“And that while some societies can rightly claim to be more liberal, more democratic, more humane than others, the difference is not great enough to justify the massive, indiscriminate slaughter of modern warfare.”
Atrocities are weapons of war. In his book titled “War Without Mercy,” John Dower documented viciousness by both sides in the Pacific — the US as unprincipled as the Japanese.
US forces mutilated its war dead for body part souvenirs. They sank hospital ships, shooting sailors abandoning them.
Japanese pilots bailing out of warplanes were killed in cold blood. So were wounded enemy soldiers.
Prisoners were tortured and killed, other combatants buried alive, civilians slaughtered as mercilessly as military personnel.
Hiroshima and Nagasaki were two of history’s greatest crimes — gratuitous mass murder months after Japan sought surrender, the war lost to superior US military might.
The Big Lie that won’t die is that nuking both cities hastened war’s end and saved many lives. Harry Truman falsely claimed that bombing Hiroshima “destroyed its usefulness to the enemy,” adding:
“It was to spare the Japanese people from (further) utter destruction…If they do not now accept our terms they may expect a rain of ruin from the air, the likes of which has never been seen on this earth.”
Ignored by Truman was War Secretary Stimson saying “Japan was already defeated and that dropping the bomb was completely unnecessary.”
Calling the atomic bomb “a barbarous weapon” after the attacks, Joint Chiefs chairman Admiral William Leahy said: “The Japanese were already defeated and ready to surrender.”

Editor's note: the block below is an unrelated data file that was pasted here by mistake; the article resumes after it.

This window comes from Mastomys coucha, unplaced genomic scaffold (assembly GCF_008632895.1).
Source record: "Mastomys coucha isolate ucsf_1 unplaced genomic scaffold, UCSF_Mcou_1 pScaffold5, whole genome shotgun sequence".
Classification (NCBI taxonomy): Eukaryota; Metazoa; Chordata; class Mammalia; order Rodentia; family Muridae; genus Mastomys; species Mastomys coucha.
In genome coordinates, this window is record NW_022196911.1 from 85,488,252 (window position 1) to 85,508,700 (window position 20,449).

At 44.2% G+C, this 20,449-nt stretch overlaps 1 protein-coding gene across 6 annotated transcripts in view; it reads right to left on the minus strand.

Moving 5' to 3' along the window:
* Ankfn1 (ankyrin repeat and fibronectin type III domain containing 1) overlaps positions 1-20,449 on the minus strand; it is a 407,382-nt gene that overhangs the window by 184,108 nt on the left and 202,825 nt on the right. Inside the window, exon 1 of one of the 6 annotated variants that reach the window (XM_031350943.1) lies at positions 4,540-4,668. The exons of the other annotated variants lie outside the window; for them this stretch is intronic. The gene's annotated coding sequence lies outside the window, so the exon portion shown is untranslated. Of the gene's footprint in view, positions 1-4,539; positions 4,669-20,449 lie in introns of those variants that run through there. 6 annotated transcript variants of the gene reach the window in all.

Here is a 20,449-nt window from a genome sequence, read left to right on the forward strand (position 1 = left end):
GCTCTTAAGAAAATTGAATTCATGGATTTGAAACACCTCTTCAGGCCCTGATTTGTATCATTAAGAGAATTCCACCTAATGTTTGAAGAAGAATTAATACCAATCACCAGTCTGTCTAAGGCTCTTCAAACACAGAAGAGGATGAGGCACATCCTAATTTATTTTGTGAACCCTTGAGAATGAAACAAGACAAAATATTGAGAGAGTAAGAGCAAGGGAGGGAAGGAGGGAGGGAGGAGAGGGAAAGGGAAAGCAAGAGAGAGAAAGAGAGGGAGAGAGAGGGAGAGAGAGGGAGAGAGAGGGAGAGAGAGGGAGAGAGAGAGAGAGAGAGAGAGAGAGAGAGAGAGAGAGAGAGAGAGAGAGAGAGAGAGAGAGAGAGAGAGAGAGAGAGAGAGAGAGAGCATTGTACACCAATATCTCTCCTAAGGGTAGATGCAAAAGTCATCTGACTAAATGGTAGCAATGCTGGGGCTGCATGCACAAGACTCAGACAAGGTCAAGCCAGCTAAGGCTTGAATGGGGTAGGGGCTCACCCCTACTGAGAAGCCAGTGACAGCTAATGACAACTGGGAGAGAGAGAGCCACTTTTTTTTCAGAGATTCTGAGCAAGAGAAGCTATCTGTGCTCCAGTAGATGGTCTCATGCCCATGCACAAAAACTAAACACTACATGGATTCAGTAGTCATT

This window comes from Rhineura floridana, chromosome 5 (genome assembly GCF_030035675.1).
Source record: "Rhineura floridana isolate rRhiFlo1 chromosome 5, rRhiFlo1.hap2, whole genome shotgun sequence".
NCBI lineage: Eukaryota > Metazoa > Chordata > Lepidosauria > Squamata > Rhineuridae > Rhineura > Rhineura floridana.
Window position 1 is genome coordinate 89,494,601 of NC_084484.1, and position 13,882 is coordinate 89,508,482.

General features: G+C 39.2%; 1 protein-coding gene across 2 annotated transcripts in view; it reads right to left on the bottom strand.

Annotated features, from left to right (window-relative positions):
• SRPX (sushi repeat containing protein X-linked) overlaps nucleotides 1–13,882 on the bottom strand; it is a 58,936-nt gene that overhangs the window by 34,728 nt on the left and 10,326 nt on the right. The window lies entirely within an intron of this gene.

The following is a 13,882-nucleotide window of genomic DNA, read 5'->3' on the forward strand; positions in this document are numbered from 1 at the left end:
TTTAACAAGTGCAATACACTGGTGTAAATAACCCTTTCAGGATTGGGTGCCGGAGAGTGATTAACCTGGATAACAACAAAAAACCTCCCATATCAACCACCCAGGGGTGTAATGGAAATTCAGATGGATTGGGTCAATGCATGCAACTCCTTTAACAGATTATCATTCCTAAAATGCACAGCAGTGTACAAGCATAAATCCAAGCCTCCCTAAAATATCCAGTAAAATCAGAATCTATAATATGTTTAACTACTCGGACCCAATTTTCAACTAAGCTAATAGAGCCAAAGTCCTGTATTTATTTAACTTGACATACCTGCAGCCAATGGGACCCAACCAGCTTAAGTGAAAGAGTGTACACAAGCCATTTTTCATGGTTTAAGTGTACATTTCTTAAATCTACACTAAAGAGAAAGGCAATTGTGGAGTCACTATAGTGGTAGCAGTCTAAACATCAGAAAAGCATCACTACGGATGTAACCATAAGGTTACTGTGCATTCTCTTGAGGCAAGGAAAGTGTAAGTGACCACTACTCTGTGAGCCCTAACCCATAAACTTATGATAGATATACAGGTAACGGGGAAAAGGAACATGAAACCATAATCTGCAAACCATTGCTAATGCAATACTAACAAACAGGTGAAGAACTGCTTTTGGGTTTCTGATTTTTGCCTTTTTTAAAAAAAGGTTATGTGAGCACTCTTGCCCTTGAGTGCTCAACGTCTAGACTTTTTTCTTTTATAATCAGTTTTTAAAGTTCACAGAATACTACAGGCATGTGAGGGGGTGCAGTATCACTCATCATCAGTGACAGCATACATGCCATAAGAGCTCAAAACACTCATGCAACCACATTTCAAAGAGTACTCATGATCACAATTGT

WW II launched Washington’s permanent war policy, an agenda contributing to its decline.
In his book titled “The World in Crisis,” Gabriel Kolko said it “began after the Korean War, was continued in relation to Cuba, and was greatly accelerated in Vietnam – but (Bush/Cheney did) much to exacerbate it further,” the Obama and Trump regimes escalating what they inherited.
US power is declining, said Kolko, “the world…no longer dependent on its economic might.” At the same time, China, Russia, India and other nations are rising.
America’s “century of domination is now ending,” Kolko added. Others share similar views.
The US was at the height of its power post-WW II, maintained for some years in the post-war era, decline beginning and continuing in recent decades, notably post-9/11.
It’s the same dynamic that doomed other empires – a nation in decline because of its imperial arrogance and rage for dominance, waging endless wars against invented enemies, and its unwillingness to change.
My newest book as editor and contributor is titled “Flashpoint in Ukraine: How the US Drive for Hegemony Risks WW III.”